Epic Games’ Bullet Train made its debut at Oculus Connect 2, Hollywood, one year ago and received significant acclaim. Several months later, at the Game Developers Conference (GDC), San Francisco, VRFocus learned that the small team behind the virtual reality (VR) technical demonstration were still polishing the experience and recently got hands-on with the latest available build. So what’s new? And where is this virtual train heading?
For the uninitiated, Bullet Train is a technical demonstration developed in-house at Epic Games to showcase the strengths of Oculus VR’s still forthcoming motion-controllers for the Oculus Rift, Oculus Touch. While the input device is now expected to launch very soon – with further details promised for Oculus Connect 3, San Jose, next month – Epic Games has been reluctant to discuss any future plans for Bullet Train despite work continuing on the project.
The technical demonstration here is basically designed to make you feel like a badass. The player is invincible throughout, able to grab weapons and drain them of ammo in seconds before disposing of them and taking charge of another. Pistols, rifles, shotguns, grenades; even plucking bullets out of the air and throwing them back at your enemies. Using the orientation tracking of the Oculus Touch controller the player can also teleport between predetermined locations via a beam which connects with identifying bubbles upon button press (simultaneously activating a time slowdown). It could be said that this mechanic was designed to get the upper hand on your opponents, but given the aforementioned invincibility it is a somewhat obvious countermeasure for potential simulation sickness through locomotion in VR (which was in fact Epic Games’ intention).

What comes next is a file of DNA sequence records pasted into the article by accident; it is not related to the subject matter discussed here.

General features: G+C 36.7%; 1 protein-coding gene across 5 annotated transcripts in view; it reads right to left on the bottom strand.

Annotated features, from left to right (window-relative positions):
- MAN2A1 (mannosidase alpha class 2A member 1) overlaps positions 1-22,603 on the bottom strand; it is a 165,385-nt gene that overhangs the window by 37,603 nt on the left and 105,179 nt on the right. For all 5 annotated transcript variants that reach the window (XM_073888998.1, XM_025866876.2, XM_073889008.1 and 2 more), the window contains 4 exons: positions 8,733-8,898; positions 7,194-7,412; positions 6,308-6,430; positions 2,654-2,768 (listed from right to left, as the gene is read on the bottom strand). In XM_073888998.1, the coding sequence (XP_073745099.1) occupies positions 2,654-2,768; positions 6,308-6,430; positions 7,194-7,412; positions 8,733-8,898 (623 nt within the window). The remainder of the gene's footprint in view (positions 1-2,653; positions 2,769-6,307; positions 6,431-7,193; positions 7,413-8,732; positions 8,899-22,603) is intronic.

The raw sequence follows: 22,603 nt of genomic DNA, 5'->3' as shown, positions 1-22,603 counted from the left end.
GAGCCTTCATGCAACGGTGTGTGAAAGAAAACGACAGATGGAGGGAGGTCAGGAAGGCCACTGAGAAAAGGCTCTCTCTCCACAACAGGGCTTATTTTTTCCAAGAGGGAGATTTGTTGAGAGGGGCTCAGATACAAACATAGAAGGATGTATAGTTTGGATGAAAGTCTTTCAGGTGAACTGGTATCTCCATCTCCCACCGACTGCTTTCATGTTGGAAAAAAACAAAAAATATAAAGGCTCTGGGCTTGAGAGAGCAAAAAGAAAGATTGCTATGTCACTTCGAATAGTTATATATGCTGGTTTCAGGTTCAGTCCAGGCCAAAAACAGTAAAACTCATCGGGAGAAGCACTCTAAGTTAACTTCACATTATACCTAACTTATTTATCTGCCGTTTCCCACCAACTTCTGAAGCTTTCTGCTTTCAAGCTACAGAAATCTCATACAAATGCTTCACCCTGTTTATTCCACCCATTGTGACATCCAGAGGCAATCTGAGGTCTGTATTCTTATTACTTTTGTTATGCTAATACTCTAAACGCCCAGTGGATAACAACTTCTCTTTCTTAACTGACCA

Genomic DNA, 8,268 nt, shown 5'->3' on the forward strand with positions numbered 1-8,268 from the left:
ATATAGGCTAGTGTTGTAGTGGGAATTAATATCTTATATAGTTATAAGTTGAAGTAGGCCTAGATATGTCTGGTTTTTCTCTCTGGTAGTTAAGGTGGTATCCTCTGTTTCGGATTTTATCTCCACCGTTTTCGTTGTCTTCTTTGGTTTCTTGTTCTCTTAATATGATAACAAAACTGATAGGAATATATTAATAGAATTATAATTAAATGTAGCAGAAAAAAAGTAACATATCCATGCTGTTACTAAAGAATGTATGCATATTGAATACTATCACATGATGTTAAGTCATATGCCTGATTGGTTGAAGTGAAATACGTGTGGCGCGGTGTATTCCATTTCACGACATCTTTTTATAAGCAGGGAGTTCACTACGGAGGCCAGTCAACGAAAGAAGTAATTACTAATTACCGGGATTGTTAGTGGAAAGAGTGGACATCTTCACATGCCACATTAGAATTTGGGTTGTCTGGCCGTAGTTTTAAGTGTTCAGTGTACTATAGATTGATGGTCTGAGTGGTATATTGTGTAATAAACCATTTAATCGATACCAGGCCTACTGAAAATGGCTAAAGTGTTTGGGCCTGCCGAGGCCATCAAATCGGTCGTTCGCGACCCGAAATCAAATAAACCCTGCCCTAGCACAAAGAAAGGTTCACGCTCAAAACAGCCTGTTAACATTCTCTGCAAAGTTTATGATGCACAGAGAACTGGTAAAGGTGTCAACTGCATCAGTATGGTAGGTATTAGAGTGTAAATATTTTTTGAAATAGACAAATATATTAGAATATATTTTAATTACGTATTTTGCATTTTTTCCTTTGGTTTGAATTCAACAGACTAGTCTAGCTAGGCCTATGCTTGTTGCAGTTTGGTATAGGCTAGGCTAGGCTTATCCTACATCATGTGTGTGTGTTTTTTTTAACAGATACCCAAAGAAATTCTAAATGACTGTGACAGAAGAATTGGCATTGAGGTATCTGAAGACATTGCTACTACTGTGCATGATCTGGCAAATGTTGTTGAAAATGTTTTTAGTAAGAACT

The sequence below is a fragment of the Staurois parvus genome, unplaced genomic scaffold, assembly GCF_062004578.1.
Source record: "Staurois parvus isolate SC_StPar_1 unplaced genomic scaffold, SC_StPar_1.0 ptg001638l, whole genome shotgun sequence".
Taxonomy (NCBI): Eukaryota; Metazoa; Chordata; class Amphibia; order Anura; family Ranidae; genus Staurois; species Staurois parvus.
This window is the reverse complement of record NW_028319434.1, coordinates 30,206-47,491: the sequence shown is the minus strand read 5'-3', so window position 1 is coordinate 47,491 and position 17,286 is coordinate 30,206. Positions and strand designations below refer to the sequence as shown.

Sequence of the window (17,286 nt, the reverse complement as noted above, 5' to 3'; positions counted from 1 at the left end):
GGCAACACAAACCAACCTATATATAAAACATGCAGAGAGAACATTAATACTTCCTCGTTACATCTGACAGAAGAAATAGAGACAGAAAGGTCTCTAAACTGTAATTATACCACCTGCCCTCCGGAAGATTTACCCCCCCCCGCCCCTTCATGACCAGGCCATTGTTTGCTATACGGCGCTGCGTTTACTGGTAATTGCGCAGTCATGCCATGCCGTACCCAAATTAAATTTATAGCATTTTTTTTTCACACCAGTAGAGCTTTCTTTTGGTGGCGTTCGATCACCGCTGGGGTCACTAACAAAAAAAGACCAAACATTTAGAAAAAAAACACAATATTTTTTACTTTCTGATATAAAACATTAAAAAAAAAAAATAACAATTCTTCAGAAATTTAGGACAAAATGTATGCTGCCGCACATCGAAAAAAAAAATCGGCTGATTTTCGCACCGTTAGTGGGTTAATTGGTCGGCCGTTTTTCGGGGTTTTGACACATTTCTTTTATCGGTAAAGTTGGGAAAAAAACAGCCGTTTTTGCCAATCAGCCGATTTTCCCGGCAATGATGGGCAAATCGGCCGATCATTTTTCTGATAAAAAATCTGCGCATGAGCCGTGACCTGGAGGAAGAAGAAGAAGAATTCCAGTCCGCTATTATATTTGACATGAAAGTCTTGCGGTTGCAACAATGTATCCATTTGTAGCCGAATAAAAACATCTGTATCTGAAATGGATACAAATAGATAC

The most significant changes to Bullet Train since its debut are so subtle many wouldn’t even notice them. Grenades now have pins that can be pulled (though oddly, it’s not a requirement), enemies have differing damage values for the weapons used and the hit location and the teleportation beam now extends slowly towards the selected target opposed to instantly attaching on button-press. The opening tutorial section now has a singular bad guy to take out as well as interactive elements such as litter and the handholds dangling from the ceiling of the train carriage. The further development on Bullet Train hasn’t exactly been pushing towards a full-blown videogame experience, but rather refining what was already there.
Several VR technical demonstrations have been offered by Epic Games, the first resembling a videogame being 2014’s Couch Knights. From that point on the company has been pushing the medium both through the development of Unreal Engine 4 and their own works, but there’s still no sign of a consumer title just yet. So what does this all mean?
The truth is that it’s very unusual for a studio to continue working on a technical demonstration after fulfilling its purpose with its debut outing, but in fairness Epic Games has been anything but conventional with their approach to VR thus far. Given the company’s huge enthusiasm for the technology – with demonstrations ranging from the first iteration of the Oculus Rift development kit through to Google Daydream – it’s likely that we’ll see a genuine consumer title coming from Epic Games in the future, but in what form that takes – and for which format its released – remains the biggest question of all.